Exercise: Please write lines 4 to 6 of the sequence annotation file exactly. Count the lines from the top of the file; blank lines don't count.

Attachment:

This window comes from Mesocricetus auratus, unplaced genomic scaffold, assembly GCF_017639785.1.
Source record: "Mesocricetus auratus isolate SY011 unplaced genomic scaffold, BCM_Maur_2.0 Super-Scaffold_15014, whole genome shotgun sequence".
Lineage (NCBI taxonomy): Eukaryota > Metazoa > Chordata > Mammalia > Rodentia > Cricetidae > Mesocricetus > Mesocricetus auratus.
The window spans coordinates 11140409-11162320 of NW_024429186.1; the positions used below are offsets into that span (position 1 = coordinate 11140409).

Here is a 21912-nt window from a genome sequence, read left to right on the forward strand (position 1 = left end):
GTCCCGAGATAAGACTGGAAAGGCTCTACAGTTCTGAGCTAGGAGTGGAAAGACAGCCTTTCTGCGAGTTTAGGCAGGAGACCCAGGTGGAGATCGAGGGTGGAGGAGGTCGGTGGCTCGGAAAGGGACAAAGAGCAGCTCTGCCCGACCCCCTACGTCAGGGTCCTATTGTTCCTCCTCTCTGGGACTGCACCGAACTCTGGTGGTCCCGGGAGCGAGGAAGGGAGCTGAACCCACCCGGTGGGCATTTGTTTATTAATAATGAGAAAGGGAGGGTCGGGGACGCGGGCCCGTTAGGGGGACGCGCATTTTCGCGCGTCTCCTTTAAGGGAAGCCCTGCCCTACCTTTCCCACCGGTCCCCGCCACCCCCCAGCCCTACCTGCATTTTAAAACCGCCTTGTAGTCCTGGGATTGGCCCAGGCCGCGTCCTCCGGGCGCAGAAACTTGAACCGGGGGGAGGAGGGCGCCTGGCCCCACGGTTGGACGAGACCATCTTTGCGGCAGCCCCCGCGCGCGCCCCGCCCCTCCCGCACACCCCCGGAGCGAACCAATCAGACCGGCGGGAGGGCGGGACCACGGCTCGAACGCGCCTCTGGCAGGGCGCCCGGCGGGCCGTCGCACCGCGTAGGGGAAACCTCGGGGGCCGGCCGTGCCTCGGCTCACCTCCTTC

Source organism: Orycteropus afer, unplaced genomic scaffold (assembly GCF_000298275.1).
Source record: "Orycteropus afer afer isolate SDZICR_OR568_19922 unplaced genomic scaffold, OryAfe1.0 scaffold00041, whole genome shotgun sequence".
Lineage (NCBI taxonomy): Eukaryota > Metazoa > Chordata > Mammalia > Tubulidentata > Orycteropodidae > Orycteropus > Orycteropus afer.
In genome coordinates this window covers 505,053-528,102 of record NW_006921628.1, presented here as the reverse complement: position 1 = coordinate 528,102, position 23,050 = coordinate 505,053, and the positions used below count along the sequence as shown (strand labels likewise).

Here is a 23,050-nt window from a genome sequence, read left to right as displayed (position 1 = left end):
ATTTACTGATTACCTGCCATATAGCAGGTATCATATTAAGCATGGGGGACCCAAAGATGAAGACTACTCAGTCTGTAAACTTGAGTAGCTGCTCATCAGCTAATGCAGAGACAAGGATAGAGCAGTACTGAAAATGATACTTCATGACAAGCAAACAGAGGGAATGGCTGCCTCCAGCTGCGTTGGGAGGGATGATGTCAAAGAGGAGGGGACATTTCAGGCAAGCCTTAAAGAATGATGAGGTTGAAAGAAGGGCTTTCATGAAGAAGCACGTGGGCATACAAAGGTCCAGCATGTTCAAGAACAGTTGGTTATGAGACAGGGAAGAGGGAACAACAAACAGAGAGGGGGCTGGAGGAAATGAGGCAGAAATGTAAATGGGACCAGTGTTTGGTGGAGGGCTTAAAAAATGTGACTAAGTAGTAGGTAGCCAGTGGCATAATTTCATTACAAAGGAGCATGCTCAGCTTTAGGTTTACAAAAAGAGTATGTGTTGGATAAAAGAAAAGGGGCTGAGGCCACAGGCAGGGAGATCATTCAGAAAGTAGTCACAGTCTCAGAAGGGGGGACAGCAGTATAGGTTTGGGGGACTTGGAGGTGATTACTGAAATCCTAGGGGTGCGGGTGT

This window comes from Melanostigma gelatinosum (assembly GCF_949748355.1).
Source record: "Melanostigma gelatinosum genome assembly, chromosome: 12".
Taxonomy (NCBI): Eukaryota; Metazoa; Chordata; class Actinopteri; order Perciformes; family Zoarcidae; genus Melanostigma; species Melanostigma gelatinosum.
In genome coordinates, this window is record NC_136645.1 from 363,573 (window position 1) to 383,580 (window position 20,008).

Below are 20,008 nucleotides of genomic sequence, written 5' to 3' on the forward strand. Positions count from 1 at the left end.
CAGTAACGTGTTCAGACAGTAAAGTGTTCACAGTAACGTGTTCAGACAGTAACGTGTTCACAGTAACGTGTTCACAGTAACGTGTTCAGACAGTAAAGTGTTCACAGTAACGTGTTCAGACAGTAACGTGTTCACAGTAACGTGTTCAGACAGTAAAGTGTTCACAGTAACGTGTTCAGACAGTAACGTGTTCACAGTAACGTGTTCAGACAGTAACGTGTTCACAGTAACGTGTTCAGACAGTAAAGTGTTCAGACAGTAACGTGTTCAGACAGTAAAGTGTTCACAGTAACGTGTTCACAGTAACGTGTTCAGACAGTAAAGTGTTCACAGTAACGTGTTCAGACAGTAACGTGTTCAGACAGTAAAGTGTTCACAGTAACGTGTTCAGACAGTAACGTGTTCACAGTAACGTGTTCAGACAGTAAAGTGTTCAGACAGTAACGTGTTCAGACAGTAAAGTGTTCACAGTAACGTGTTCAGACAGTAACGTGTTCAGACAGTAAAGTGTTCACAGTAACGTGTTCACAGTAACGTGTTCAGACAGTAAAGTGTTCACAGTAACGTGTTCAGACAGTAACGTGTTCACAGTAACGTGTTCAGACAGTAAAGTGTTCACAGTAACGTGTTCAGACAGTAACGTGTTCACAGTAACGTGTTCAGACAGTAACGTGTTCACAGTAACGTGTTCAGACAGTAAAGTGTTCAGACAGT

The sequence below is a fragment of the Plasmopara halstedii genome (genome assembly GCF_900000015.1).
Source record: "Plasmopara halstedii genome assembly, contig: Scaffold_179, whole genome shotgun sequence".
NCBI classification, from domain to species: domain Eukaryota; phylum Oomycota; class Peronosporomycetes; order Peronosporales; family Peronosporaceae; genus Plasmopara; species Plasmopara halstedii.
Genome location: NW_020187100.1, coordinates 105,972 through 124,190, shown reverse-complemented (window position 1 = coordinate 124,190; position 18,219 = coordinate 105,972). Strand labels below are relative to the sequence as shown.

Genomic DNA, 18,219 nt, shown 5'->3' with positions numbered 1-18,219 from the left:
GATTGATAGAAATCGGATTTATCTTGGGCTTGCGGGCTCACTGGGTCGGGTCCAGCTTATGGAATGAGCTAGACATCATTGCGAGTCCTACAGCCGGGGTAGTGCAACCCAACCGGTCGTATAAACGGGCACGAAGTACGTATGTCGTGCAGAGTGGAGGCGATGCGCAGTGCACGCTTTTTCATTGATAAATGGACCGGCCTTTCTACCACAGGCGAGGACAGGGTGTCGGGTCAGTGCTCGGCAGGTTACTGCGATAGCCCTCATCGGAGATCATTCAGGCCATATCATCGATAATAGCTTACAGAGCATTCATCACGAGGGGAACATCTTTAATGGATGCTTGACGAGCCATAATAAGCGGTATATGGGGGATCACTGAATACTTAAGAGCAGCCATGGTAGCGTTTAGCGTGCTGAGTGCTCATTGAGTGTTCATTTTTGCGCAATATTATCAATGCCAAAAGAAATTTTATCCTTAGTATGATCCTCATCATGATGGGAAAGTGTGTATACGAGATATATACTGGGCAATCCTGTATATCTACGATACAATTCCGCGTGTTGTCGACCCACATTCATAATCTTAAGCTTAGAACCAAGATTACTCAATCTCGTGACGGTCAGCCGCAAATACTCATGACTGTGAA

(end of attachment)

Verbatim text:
The window spans coordinates 11140409-11162320 of NW_024429186.1; the positions used below are offsets into that span (position 1 = coordinate 11140409).

Here is a 21912-nt window from a genome sequence, read left to right on the forward strand (position 1 = left end):
GTCCCGAGATAAGACTGGAAAGGCTCTACAGTTCTGAGCTAGGAGTGGAAAGACAGCCTTTCTGCGAGTTTAGGCAGGAGACCCAGGTGGAGATCGAGGGTGGAGGAGGTCGGTGGCTCGGAAAGGGACAAAGAGCAGCTCTGCCCGACCCCCTACGTCAGGGTCCTATTGTTCCTCCTCTCTGGGACTGCACCGAACTCTGGTGGTCCCGGGAGCGAGGAAGGGAGCTGAACCCACCCGGTGGGCATTTGTTTATTAATAATGAGAAAGGGAGGGTCGGGGACGCGGGCCCGTTAGGGGGACGCGCATTTTCGCGCGTCTCCTTTAAGGGAAGCCCTGCCCTACCTTTCCCACCGGTCCCCGCCACCCCCCAGCCCTACCTGCATTTTAAAACCGCCTTGTAGTCCTGGGATTGGCCCAGGCCGCGTCCTCCGGGCGCAGAAACTTGAACCGGGGGGAGGAGGGCGCCTGGCCCCACGGTTGGACGAGACCATCTTTGCGGCAGCCCCCGCGCGCGCCCCGCCCCTCCCGCACACCCCCGGAGCGAACCAATCAGACCGGCGGGAGGGCGGGACCACGGCTCGAACGCGCCTCTGGCAGGGCGCCCGGCGGGCCGTCGCACCGCGTAGGGGAAACCTCGGGGGCCGGCCGTGCCTCGGCTCACCTCCTTC